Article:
In the last fifteen years I looked at first language experience effect on learning to read a second language, mostly ESL students. And my studies involved learners of, a learners of English, but with different first language backgrounds. Um, Arabic, Spanish, Chinese, Japanese, and Korean. And what I found was: those learners are responding to the same processing tasks differently. And most important finding, I think, is that those differences are very systematic and identifiable with their first language experience. So what it tells us is that our first language experience has long and lasting impact on a the learning of another language. And we cannot really ignore what they, our learners, have learned previously.

For example; Chinese learners dealt words more for graphic orthography. Now it sounds really awful, but morphographic orthography is where can I start over.

For example: Chinese, a Chinese learners dealt with a morphographic orthography. And morphographic orthography is really awful, it sounds really awful, but actually what it is, is a, um, one symbol in morphographic writing system, one symbol represents one whole word. So, for example, we have a symbol, a which defers to a table or desk, that one symbol, it’s not like English. So when you get training, literacy training in dealing with that type of script, a you tend to look at a symbol more holistically. OK? So when you start reading English, instead of being analytical, trying to go letter by letter and try to come up with pronunciation by looking at words and analyzing letter combinations, they try to memorize what this word is as a whole. And that is what we call transfer and a native language influence. And when teachers really emphasis more analytical approach to this group of learners, they may not make nice progress because what they are getting is so different to what they are used to.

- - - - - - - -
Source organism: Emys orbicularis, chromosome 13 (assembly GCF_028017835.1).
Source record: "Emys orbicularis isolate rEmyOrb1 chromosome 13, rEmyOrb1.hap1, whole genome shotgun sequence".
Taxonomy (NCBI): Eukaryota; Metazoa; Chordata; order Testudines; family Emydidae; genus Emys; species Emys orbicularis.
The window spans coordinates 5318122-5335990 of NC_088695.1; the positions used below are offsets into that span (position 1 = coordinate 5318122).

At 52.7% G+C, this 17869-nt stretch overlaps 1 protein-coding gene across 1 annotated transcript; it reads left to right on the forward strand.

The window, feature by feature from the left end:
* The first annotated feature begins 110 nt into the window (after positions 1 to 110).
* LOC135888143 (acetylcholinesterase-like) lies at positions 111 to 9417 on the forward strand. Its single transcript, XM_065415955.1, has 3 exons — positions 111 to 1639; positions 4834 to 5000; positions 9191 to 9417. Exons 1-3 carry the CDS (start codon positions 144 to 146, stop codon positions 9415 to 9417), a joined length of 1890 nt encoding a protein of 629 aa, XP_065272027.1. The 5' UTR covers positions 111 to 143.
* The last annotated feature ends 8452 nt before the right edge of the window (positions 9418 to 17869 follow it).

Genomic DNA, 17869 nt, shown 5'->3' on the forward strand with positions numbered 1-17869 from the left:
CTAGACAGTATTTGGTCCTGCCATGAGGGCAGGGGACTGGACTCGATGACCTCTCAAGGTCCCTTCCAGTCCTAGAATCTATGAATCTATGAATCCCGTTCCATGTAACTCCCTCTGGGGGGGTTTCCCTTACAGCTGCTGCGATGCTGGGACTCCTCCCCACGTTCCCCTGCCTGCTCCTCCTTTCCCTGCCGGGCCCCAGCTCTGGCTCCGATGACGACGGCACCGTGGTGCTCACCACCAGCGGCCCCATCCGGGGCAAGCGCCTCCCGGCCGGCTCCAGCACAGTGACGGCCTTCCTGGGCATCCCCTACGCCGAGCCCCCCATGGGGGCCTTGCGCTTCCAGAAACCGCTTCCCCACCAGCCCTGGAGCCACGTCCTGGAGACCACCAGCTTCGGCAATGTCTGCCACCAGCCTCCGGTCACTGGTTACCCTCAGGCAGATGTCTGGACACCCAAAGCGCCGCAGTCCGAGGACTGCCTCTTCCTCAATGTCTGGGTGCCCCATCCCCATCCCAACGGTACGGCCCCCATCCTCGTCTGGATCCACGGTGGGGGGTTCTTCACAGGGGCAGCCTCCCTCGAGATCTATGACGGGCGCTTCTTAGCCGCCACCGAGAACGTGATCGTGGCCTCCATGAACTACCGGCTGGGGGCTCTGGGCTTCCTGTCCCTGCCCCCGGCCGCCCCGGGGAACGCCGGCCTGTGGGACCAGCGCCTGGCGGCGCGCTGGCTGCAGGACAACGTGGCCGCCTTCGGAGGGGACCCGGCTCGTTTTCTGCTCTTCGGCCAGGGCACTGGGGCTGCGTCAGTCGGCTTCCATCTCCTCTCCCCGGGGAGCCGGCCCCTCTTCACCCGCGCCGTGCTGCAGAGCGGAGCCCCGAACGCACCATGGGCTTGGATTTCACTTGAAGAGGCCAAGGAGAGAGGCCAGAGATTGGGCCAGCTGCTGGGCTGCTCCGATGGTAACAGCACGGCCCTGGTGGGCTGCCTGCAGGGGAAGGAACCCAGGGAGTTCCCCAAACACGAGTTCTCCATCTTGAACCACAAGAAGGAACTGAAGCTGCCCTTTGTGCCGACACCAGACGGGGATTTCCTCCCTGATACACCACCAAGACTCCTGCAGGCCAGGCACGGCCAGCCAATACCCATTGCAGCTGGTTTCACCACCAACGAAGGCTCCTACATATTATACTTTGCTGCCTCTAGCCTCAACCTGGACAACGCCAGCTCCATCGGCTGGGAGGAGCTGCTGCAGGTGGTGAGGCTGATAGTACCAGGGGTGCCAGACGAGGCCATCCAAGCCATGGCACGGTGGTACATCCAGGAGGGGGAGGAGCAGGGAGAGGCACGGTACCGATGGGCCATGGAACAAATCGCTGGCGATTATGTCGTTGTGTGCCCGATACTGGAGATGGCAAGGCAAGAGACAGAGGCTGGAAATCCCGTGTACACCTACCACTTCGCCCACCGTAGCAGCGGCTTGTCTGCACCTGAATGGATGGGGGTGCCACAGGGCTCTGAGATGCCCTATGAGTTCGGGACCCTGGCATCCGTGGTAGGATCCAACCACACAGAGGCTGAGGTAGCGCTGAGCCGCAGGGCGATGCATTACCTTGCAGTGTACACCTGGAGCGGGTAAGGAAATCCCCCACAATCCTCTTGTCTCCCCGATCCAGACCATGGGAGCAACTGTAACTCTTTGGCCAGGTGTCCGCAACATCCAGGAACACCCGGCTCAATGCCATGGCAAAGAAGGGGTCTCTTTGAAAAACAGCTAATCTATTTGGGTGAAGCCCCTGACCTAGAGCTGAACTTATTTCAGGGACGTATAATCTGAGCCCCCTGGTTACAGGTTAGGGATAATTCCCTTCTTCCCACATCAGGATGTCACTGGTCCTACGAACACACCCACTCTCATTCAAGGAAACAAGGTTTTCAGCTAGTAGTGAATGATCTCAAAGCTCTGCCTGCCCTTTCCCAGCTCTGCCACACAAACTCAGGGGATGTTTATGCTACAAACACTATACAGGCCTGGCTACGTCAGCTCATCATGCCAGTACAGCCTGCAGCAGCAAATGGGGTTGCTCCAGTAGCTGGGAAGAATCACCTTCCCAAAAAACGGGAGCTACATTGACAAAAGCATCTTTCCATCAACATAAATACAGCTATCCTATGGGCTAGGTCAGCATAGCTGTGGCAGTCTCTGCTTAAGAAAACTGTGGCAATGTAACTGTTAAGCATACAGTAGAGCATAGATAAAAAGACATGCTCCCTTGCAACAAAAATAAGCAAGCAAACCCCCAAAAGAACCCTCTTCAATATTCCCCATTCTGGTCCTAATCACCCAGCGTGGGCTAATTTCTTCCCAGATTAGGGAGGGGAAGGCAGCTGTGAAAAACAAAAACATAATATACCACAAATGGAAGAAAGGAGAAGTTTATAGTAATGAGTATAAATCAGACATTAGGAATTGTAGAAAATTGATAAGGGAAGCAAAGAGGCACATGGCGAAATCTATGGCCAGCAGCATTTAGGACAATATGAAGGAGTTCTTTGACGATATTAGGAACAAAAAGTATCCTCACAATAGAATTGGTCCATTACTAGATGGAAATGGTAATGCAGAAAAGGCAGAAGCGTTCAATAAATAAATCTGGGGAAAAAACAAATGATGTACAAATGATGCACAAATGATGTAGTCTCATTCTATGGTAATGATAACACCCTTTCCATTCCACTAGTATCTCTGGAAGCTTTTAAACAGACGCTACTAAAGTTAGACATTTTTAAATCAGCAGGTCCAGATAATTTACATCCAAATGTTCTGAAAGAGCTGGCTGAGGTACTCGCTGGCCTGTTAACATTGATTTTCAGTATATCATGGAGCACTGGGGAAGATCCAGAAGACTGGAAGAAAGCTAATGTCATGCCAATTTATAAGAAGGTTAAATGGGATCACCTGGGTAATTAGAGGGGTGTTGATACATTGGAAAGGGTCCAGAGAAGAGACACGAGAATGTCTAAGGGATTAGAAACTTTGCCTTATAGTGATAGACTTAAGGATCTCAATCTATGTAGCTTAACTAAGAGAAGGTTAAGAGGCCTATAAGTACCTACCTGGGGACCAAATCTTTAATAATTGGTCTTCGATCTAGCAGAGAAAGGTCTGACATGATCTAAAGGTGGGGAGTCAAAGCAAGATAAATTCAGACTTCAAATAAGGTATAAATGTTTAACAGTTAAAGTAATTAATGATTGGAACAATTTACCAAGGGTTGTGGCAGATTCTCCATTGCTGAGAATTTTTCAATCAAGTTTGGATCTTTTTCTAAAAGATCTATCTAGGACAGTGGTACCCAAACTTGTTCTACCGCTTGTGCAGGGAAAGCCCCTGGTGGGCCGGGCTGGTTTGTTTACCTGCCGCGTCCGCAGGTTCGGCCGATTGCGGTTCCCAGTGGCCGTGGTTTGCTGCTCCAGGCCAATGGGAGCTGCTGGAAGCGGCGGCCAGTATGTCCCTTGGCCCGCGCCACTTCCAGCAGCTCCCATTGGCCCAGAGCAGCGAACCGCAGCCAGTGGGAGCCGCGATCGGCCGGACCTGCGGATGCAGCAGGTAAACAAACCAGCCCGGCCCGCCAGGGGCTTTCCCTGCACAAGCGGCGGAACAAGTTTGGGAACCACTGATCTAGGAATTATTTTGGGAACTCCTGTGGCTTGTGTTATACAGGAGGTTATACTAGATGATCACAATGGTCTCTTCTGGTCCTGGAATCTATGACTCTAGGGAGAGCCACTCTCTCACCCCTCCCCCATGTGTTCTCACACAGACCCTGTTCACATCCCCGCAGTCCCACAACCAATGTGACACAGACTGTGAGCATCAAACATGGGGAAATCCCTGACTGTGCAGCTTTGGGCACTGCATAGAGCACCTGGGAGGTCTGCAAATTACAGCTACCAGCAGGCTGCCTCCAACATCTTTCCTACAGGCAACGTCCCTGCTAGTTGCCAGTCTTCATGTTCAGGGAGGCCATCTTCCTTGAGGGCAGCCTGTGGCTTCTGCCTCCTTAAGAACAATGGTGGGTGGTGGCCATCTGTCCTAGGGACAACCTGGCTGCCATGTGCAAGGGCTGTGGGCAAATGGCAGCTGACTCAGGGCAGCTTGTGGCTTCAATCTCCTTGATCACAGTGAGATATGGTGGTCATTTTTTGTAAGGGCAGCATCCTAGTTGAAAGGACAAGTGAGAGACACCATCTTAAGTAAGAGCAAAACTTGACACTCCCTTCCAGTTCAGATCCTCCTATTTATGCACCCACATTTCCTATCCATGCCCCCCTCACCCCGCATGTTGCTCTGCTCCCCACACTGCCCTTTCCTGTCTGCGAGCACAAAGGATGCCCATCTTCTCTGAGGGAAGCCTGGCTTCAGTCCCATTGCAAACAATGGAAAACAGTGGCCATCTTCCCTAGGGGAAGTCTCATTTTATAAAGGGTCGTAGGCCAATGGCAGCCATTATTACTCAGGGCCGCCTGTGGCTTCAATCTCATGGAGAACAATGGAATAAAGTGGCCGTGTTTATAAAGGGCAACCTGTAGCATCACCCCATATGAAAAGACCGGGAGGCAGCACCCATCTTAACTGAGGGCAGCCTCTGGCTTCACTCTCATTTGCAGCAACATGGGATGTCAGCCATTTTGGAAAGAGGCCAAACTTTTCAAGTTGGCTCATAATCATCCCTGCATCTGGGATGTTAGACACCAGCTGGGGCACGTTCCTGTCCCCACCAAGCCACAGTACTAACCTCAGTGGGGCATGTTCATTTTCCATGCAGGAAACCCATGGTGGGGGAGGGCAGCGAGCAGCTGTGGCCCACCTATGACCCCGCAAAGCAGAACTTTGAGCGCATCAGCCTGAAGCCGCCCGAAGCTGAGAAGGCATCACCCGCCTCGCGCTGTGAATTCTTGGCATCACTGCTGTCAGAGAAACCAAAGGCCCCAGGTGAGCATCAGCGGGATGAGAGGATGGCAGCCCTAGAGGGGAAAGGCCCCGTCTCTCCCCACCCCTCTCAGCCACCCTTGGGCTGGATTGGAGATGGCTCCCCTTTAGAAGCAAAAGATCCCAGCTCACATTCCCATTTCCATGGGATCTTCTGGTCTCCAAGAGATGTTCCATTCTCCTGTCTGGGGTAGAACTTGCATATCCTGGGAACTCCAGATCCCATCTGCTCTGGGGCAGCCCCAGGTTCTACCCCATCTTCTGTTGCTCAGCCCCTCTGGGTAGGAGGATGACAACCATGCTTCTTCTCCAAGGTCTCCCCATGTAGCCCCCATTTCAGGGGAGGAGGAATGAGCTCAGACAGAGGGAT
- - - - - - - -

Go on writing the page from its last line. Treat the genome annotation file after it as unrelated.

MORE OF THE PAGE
In English each symbol represents a sound, sound segment. So in order to get pronunciation of a whole word, readers really have to look at individual letters and a combine the letters and a to get a pronunciation of the word. OK? That is analytical approach to reading. And English readers sometimes feel they do approach to words holistically, especially words that are short and familiar, but actually good readers do have very analytic approaches. But they do it so quickly and automatically even readers themselves do not notice what they do. But it’s, it’s analytical, OK, and that is different from holistic approach Chinese writing system requires their readers.

Word recognition is a very important component in reading comprehension. What is reading compre—what is word recognition, what are the coins (?) and differs to two basic processes? One involving a retrieval of sound, and another involving, um the